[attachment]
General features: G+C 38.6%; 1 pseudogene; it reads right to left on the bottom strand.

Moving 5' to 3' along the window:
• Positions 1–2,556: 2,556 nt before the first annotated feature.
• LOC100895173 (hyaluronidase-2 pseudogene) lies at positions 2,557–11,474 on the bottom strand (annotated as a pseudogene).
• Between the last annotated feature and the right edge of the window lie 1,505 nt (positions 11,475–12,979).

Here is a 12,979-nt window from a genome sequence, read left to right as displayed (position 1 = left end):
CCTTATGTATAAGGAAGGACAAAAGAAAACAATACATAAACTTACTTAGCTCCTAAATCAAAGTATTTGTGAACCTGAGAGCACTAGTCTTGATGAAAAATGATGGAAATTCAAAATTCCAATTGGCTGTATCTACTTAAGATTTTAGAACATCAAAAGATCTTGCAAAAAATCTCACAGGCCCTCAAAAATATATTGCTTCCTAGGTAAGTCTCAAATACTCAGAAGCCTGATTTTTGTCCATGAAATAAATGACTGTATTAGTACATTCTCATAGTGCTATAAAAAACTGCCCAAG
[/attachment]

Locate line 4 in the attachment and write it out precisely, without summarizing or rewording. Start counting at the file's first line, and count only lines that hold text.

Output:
• LOC100895173 (hyaluronidase-2 pseudogene) lies at positions 2,557–11,474 on the bottom strand (annotated as a pseudogene).